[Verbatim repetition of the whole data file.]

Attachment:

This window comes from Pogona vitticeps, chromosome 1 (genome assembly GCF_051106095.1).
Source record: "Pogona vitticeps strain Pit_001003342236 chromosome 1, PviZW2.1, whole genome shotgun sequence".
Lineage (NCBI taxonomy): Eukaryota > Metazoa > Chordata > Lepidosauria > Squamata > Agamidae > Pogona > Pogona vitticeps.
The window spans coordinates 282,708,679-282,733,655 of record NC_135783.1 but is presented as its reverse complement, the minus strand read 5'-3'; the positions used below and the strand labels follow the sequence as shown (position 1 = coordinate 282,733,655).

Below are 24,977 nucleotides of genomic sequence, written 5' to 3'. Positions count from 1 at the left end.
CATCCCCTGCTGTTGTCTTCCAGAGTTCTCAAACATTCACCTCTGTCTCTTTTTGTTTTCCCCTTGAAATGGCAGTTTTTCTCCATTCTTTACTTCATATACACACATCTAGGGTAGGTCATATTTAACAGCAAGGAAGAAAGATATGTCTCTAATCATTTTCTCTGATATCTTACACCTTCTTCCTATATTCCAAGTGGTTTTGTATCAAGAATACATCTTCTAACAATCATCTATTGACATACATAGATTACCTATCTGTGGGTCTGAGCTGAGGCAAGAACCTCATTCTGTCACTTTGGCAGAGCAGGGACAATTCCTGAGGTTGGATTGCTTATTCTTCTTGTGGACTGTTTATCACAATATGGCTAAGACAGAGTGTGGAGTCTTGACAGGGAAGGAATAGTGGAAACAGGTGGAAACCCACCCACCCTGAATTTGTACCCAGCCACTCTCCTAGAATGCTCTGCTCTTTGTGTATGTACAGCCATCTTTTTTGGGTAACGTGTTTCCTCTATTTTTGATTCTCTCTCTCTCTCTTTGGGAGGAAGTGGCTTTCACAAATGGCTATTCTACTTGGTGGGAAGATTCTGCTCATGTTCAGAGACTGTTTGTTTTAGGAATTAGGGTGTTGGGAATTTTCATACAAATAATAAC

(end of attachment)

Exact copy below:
This window comes from Pogona vitticeps, chromosome 1 (genome assembly GCF_051106095.1).
Source record: "Pogona vitticeps strain Pit_001003342236 chromosome 1, PviZW2.1, whole genome shotgun sequence".
Lineage (NCBI taxonomy): Eukaryota > Metazoa > Chordata > Lepidosauria > Squamata > Agamidae > Pogona > Pogona vitticeps.
The window spans coordinates 282,708,679-282,733,655 of record NC_135783.1 but is presented as its reverse complement, the minus strand read 5'-3'; the positions used below and the strand labels follow the sequence as shown (position 1 = coordinate 282,733,655).

Below are 24,977 nucleotides of genomic sequence, written 5' to 3'. Positions count from 1 at the left end.
CATCCCCTGCTGTTGTCTTCCAGAGTTCTCAAACATTCACCTCTGTCTCTTTTTGTTTTCCCCTTGAAATGGCAGTTTTTCTCCATTCTTTACTTCATATACACACATCTAGGGTAGGTCATATTTAACAGCAAGGAAGAAAGATATGTCTCTAATCATTTTCTCTGATATCTTACACCTTCTTCCTATATTCCAAGTGGTTTTGTATCAAGAATACATCTTCTAACAATCATCTATTGACATACATAGATTACCTATCTGTGGGTCTGAGCTGAGGCAAGAACCTCATTCTGTCACTTTGGCAGAGCAGGGACAATTCCTGAGGTTGGATTGCTTATTCTTCTTGTGGACTGTTTATCACAATATGGCTAAGACAGAGTGTGGAGTCTTGACAGGGAAGGAATAGTGGAAACAGGTGGAAACCCACCCACCCTGAATTTGTACCCAGCCACTCTCCTAGAATGCTCTGCTCTTTGTGTATGTACAGCCATCTTTTTTGGGTAACGTGTTTCCTCTATTTTTGATTCTCTCTCTCTCTCTTTGGGAGGAAGTGGCTTTCACAAATGGCTATTCTACTTGGTGGGAAGATTCTGCTCATGTTCAGAGACTGTTTGTTTTAGGAATTAGGGTGTTGGGAATTTTCATACAAATAATAAC